The 41-year-old will become the oldest ever US Olympic runner after his victory on the penultimate day of the US Championships, which also saw wins for Justin Gatlin and Devon Allen

Bernard Lagat clocked a 52.82 last lap en route to winning the US 5000m title on Saturday (July 9) to secure his spot for his fifth Olympic Games.

The 41-year-old’s victory in 13:35.50 on the penultimate day of the US Championships in Eugene means he will become the oldest ever US Olympic runner when he lines up in Rio next month.

Moving from sixth to first during that rapid last lap, Lagat pipped Hassan Mead, who clocked 13:35.70, and Paul Chelimo, who ran 13:35.92, as the top three booked their berths for Rio.

“The last 400 meters was exciting,” said Lagat, who had contested the 10,000m earlier on at the championships but did not finish. “My head was just counting the numbers. I was thinking to myself we have one, two, three, five people ahead of me.

“I thought, ‘This is it. It’s now or it’s not going to happen.’

“I was feeling composed, because my coach told me, ‘Do not react too early, because if you are going to kick with 400 meters to go, you might miss it.’ All I had to do was concentrate, be patient, and wait until there was 100 meters to go. I wasn’t surprised that a lot of athletes were in front of me; I knew that was going to happen. If I remained composed and patient, I was going to make it.”

Eric Jenkins was just .06 behind Chelimo, while Olympic 10,000m silver medallist Galen Rupp, who had claimed his eighth consecutive US title over 10,000m the week before, placed ninth in his bid to add to the Rio places he has already achieved in the 10,000m and marathon.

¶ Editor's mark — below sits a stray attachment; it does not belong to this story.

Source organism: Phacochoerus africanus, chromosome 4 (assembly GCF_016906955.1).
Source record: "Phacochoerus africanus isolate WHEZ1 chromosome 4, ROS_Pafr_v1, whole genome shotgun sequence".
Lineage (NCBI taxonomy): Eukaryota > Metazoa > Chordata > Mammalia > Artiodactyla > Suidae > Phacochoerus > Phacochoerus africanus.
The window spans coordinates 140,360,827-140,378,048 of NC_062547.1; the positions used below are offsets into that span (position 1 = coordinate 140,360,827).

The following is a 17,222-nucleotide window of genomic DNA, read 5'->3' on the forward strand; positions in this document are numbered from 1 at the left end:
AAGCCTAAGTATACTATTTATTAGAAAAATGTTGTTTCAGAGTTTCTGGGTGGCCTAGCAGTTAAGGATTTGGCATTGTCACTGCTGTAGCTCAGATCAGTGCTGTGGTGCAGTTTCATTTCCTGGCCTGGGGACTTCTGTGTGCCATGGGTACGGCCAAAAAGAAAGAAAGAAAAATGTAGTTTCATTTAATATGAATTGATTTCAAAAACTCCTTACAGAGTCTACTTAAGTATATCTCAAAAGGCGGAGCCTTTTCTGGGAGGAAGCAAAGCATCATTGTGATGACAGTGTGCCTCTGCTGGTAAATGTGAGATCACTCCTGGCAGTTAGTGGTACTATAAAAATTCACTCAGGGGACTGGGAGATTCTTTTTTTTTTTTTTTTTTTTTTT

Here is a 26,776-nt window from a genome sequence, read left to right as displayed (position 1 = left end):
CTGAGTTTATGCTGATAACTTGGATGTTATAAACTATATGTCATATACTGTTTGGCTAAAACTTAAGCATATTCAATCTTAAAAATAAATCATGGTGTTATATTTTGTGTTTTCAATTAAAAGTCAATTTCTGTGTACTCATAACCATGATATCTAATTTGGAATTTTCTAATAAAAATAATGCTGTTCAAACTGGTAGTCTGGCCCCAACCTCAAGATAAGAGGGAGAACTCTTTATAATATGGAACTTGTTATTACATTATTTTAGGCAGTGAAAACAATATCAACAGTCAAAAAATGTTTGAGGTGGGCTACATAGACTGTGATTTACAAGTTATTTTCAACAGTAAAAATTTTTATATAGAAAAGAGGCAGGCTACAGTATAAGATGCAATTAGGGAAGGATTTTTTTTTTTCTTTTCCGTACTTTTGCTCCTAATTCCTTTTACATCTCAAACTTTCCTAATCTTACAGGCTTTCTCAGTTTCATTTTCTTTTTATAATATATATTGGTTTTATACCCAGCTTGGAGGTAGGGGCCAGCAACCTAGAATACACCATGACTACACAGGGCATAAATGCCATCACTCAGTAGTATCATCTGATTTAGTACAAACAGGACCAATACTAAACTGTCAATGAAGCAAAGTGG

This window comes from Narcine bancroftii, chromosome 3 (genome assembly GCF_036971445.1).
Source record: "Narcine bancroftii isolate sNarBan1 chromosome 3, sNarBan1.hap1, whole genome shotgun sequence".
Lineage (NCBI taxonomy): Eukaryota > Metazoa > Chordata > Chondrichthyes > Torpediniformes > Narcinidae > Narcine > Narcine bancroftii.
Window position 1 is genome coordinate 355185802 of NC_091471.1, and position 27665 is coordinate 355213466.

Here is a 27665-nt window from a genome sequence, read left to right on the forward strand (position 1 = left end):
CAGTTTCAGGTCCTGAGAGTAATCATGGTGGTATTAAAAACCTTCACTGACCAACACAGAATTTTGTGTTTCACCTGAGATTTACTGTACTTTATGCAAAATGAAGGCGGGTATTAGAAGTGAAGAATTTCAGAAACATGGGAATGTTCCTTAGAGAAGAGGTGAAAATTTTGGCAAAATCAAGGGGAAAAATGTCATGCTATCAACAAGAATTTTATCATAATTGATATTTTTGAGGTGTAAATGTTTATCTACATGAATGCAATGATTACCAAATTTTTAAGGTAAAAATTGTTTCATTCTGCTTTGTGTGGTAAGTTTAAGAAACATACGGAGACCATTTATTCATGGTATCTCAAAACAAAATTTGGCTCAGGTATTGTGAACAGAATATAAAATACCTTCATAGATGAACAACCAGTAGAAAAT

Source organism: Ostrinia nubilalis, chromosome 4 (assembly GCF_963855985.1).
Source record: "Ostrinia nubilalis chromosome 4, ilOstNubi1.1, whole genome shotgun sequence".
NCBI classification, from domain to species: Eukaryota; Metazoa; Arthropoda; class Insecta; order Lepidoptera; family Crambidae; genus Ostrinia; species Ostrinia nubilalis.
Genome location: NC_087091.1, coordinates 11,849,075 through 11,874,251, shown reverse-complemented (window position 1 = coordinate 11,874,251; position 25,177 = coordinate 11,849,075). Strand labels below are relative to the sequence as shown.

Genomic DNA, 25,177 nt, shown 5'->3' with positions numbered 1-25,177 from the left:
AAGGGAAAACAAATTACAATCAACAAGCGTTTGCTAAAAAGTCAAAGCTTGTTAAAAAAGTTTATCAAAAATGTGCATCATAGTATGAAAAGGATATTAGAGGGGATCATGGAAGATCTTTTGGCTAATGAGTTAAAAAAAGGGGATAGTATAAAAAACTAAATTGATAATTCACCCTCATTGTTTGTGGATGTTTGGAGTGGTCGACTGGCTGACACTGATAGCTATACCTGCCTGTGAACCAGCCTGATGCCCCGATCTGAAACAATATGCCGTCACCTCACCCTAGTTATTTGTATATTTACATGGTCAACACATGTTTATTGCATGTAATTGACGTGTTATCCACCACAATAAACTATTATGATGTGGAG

Neither 2013 world 110m hurdles champion David Oliver or world record-holder Aries Merritt will be on the US team for Rio after Oliver withdrew ahead of the final with a hamstring injury and Merritt missed out on the chance to defend his Olympic title by just 0.01 less than a year after undergoing a kidney transplant.

NCAA champion Devon Allen, also an American football wide receiver for the University of Oregon, ran the race of his life to clock 13.03 and win the trials, gaining a place on the team for Rio along with Ronnie Ash and Jeff Porter, who both clocked 13.21.

Porter, the husband of British 100m hurdles record-holder Tiffany Porter, will join his wife and sister-in-law Cindy Ofili, who is also on the British team, in Rio.

The men’s 200m was won by Justin Gatlin as he completed a sprint double after his 100m victory, beating 400m champion LaShawn Merritt 19.75 to 19.79 for the first time in any national championships 200m race that two athletes have ever gone sub-19.8.

Ameer Webb held on to claim the third Olympic spot in 20.00 ahead of 18-year-old Noah Lyles, who clocked a high school record 20.09.

London 2012 triple jump silver medallist Will Claye, who also claimed Olympic long jump bronze four years ago, leapt 17.65m to take the triple jump title ahead of Olympic and world champion Christian Taylor with 17.39m. Chris Benard was third with 17.21m.

NCAA champion Maggie Malone won the javelin title with a throw of 60.84m for the second best throw in US trials history behind the meet record of 61.51m set by Brittany Borman in 2012. Hannah Carson threw 58.19m for the runner-up spot but she does not have the Olympic standard. Kara Winger finished third with 57.90m to make her third Olympic team, while Borman also made the team for Rio after her 56.60m for fourth.

Allyson Felix remains on track for the 200m and 400m double after clocking 22.57 to finish as runner-up to Tori Bowie’s 22.27 in the third 200m semi-final.

Barbara Nwaba leads the heptathlon at the end of day one with 3903 points, helped by her winning high jump PB clearance of 1.90m, but NCAA champion Kendell Williams is just 11 points behind her after running the fastest times in both the 100m hurdles (12.99) and 200m (23.67).

Full results can be found here.